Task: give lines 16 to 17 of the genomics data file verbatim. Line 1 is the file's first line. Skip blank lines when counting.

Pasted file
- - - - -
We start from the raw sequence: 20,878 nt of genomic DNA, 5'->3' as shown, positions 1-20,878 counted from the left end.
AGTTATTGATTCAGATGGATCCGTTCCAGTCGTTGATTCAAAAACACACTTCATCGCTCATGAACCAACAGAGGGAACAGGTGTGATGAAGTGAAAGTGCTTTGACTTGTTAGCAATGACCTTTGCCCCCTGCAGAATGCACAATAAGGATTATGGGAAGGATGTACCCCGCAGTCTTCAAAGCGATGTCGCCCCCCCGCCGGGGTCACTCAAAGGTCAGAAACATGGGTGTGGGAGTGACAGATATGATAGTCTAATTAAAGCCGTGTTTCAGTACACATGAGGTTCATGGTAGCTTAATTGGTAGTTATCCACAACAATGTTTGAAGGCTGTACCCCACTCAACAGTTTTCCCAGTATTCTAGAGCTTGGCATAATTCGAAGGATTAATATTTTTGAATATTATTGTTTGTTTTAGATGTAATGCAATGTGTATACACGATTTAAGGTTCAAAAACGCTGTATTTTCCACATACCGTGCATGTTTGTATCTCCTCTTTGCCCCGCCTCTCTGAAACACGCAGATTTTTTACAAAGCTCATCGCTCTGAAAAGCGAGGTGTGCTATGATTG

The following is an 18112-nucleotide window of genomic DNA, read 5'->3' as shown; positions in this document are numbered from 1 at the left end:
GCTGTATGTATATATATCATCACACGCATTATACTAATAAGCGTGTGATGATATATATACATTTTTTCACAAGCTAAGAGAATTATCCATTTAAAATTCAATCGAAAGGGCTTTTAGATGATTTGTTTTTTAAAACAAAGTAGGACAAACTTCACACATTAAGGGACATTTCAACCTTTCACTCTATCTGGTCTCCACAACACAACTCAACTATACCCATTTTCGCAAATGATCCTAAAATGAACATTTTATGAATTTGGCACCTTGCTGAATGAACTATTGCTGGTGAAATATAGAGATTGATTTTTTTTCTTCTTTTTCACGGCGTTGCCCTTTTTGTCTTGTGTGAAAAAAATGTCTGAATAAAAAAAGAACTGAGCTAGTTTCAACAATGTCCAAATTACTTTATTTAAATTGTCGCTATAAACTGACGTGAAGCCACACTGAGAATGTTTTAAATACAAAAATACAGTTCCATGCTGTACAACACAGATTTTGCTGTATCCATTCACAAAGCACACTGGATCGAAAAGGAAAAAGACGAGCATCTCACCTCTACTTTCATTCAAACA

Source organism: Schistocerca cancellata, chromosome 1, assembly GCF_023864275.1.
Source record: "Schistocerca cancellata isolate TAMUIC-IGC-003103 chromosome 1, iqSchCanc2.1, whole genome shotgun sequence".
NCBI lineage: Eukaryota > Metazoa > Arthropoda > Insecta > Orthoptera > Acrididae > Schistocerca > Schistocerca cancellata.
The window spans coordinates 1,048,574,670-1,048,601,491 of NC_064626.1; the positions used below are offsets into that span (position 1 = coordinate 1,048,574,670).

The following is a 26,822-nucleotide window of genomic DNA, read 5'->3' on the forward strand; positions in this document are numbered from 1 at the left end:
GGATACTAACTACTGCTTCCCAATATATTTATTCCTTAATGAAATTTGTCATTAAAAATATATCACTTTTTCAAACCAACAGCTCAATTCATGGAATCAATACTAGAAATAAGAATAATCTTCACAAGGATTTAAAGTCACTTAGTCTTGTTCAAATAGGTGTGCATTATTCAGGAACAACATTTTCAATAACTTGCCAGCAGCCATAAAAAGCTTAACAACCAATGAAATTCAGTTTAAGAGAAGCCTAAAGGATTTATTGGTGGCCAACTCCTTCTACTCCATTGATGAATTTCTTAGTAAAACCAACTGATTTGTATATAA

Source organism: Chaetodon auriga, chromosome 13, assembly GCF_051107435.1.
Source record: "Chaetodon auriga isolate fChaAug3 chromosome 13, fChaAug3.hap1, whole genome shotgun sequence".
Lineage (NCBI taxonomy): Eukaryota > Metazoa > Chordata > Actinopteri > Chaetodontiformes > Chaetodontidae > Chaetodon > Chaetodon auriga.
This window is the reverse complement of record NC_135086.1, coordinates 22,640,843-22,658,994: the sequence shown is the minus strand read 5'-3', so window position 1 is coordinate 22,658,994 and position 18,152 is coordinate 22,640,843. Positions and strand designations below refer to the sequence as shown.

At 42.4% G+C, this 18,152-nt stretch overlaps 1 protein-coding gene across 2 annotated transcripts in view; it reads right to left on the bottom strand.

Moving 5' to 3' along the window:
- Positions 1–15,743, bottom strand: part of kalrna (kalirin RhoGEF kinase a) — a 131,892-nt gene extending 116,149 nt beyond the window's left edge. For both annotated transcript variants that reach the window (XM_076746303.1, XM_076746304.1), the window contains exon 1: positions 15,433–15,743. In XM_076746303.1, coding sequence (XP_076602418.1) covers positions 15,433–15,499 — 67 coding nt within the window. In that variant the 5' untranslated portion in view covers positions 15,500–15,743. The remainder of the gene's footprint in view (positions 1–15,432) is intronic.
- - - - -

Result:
Moving 5' to 3' along the window:
- Positions 1–15,743, bottom strand: part of kalrna (kalirin RhoGEF kinase a) — a 131,892-nt gene extending 116,149 nt beyond the window's left edge. For both annotated transcript variants that reach the window (XM_076746303.1, XM_076746304.1), the window contains exon 1: positions 15,433–15,743. In XM_076746303.1, coding sequence (XP_076602418.1) covers positions 15,433–15,499 — 67 coding nt within the window. In that variant the 5' untranslated portion in view covers positions 15,500–15,743. The remainder of the gene's footprint in view (positions 1–15,432) is intronic.